The pandemic is "the most massive workers’ safety crisis in many decades, and OSHA is in the closet. OSHA is hiding," said David Michaels, an epidemiologist who was the agency’s assistant secretary of labor under President Barack Obama. Michaels called on OSHA to make the guidelines mandatory and enforceable, which would include the threat of fines.
Amid a wave of reopenings in the U.S., many Americans remain wary, according to a new survey from The Associated Press-NORC Center for Public Affairs Research. The poll says 83% of Americans are at least somewhat concerned that lifting restrictions in their area will lead to additional infections.
The poll also exposed a widening partisan divide, with Democrats more cautious and Republicans less anxious as Trump urges states to "open up our country." Only about a third of Republicans say they are very or extremely concerned about additional infections, compared with three-quarters of Democrats.
More than 5 million people worldwide have been confirmed infected, and over 328,000 deaths have been recorded. That includes more than 93,000 in the U.S. and around 165,000 in Europe, according to a tally kept by Johns Hopkins University, based on government data. Experts believe the true toll is significantly higher.
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With the virus far from vanquished, reopenings from pandemic shutdowns could prove to be a stop-and-start, two-steps-forward-one-step-back process.
At the same time, worries over risks of going back to work are overshadowed for many by worries over losing their jobs, or of being unable to find new ones.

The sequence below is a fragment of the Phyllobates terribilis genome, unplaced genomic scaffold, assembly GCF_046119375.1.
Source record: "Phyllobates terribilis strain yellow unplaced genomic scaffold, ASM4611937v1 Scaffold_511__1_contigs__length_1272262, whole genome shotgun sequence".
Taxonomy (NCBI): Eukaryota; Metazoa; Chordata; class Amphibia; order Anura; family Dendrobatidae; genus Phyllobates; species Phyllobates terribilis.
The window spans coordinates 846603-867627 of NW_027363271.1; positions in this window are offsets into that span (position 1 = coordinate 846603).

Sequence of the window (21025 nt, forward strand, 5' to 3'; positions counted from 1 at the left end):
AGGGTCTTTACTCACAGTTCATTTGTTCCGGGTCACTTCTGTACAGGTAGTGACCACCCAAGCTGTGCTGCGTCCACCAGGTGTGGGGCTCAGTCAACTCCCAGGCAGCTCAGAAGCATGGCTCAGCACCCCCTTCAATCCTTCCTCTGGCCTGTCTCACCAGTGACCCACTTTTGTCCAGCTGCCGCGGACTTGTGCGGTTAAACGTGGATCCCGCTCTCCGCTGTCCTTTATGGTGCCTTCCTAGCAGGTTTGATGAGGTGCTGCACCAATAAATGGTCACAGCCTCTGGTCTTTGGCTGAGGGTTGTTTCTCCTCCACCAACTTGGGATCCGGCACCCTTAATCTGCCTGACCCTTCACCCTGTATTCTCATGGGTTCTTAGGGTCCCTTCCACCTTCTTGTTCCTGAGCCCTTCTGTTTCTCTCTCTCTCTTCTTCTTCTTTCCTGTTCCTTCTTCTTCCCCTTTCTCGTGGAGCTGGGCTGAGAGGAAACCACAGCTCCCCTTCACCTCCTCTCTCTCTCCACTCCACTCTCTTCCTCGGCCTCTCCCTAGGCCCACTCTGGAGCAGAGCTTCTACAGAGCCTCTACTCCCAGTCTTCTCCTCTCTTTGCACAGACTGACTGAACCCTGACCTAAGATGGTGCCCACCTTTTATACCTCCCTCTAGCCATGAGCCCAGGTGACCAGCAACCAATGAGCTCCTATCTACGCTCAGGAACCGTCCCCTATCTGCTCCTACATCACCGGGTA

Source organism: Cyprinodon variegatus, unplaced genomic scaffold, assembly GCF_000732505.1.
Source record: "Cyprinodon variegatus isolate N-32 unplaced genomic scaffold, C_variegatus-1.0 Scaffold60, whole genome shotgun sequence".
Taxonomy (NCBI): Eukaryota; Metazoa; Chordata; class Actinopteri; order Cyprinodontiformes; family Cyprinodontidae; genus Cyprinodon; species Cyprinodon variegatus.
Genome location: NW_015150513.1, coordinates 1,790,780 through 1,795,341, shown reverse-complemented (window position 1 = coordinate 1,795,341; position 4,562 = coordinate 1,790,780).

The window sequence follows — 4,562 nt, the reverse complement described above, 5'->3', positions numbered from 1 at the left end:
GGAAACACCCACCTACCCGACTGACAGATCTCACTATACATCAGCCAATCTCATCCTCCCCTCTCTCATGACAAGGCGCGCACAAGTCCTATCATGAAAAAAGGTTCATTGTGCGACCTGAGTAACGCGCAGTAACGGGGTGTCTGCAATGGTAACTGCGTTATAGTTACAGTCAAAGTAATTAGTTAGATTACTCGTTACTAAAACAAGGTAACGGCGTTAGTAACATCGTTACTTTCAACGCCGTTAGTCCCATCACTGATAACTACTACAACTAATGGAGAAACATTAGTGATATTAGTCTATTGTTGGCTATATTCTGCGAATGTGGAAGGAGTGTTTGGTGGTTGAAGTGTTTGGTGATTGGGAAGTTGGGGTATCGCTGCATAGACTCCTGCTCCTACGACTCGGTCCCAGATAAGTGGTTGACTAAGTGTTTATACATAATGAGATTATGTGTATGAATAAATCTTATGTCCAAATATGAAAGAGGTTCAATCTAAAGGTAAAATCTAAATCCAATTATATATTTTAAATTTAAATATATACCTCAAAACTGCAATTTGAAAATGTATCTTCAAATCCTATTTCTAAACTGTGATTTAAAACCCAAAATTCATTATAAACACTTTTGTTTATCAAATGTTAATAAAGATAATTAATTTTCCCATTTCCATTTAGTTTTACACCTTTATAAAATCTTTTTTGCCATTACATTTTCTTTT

With more than 30 million Americans unemployed, more than 10% of U.S. households in a survey last week said they could not get enough of the food they needed some of the time or often. Almost a quarter of respondents said they will have difficulty paying their rent or mortgage or will defer payments, according to survey results released Wednesday by the U.S. Census Bureau.
The weekly U.S. jobless report, due Thursday, could show fewer people seeking unemployment than in recent weeks given that many people are being called back to work as restrictions ease.
In some areas, especially retail, however, those jobs could be short-lived if people change their buying and shopping habits long-term.
The pandemic is proving a huge challenge, too, for China, whose robust economy has helped drive global growth for the past two decades. A major focus for the congress will be reviving growth that fell to its weakest since at least the mid-1960s in the first quarter.
Companies and the public are looking to the largely ceremonial meeting for details on how Beijing might tackle the downturn.
The party’s ultimate goal is to persuade consumers — millions of whom have lost jobs or worry they might — to spend again. One way to do that is by example: the meeting in Beijing sent a signal that was not missed by Chinese who have endured weeks, and in many cases months, of lockdowns.
Zhou Yu, a Beijing bank employee, said he was reassured because the meetings show the epidemic is under control.
"We resumed work in March, and almost all of us are back to work now," said Zhou. He and his clients wear masks when they meet.
"Because we all pay attention to the precautions and disinfect working areas every day, there’s nothing to worry about," he said.
Kurtenbach reported from Bangkok. Associated Press reporters from around the world contributed.